> There is one thing I can think of with games that use analog controls that pop up
> here from time to time. It's easy to work around though.
> For games that use analog controls MAME provides mappable "analog inc" and "analog
> dec" for each available axis in the game, allowing you to map digital input devices
> to the game's analog controls, which of course is useful.
> But MAME has no way of knowing when your primary joystick is analog (ie most
> gamepads) so the default settings has both the inc and dec controls and the game's
> real analog axis mapped to your analog joystick at the same time.
> For trouble free playing with an analog joystick, normally you have to map the analog
> dec and inc controls to 'none' first.
Thanks for the info. I am not quite sure I totally understand though.
Does MAME have a built-in default for 'analog inc' and 'analog dec' for each available axis in the game? If so, what is the default? It sounds like you are somehow supplying both the input for whatever analog inc and analog dec are set to as well as the normal analog axis inputs.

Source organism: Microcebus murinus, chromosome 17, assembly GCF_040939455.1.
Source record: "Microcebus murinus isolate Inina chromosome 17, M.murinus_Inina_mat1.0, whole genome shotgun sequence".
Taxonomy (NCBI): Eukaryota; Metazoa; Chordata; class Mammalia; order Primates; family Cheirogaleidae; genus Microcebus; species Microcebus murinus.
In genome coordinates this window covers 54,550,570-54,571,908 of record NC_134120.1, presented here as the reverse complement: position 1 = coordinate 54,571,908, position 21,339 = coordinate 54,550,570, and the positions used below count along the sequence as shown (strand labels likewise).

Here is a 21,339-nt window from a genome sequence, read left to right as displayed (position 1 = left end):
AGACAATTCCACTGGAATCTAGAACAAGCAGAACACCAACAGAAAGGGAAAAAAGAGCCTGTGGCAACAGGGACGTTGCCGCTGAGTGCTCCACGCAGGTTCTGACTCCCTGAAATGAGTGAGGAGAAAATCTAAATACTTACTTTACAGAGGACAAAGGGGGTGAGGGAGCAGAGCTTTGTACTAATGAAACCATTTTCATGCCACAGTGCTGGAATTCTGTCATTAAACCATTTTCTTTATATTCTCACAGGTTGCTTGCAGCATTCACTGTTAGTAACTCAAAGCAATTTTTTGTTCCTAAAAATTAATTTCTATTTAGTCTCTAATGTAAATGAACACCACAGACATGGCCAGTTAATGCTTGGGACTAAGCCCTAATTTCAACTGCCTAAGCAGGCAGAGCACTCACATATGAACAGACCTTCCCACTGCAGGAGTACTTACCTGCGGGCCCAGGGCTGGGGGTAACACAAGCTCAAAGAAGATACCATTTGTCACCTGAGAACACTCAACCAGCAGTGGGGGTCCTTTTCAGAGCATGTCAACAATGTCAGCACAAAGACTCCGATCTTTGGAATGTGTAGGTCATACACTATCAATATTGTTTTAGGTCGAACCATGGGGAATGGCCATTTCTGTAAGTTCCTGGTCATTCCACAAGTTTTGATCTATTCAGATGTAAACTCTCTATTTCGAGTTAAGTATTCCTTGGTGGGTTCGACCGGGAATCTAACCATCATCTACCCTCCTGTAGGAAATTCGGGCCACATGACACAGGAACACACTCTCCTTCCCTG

E.g., it sounds like MAME has a default:
gamepad 0 button 1 -> analog joystick 1 horizontal axis inc
gamepad 0 button 2 -> analog joystick 1 horizontal axis dec
So that when you press the gamepad buttons you get unwanted increments or decrements of the analog joystick state.
Is that accurate?
FWIW, in my input system I supply the equivalent of "analog inc" and "analog dec" by default only for some obscure keyboard keys (F1 - F12 supplying analog inc and dec for various controllers). I wouldn't expect that to interfere with any normal controller that is mapped by the operating system to keyboard keys. These F1 - F12 mappings are just to assist developers and to give a very simple means for someone to try out a game. I would expect that anyone who intended to really play a game that uses analog controls would either set up a mapping that makes sense for that game (maybe mapping analog inc and analog dec manually to the keyboard), or, more likely, would get a real controller that supplies analog inputs and bypass analog inc and analog dec shenanigans completely.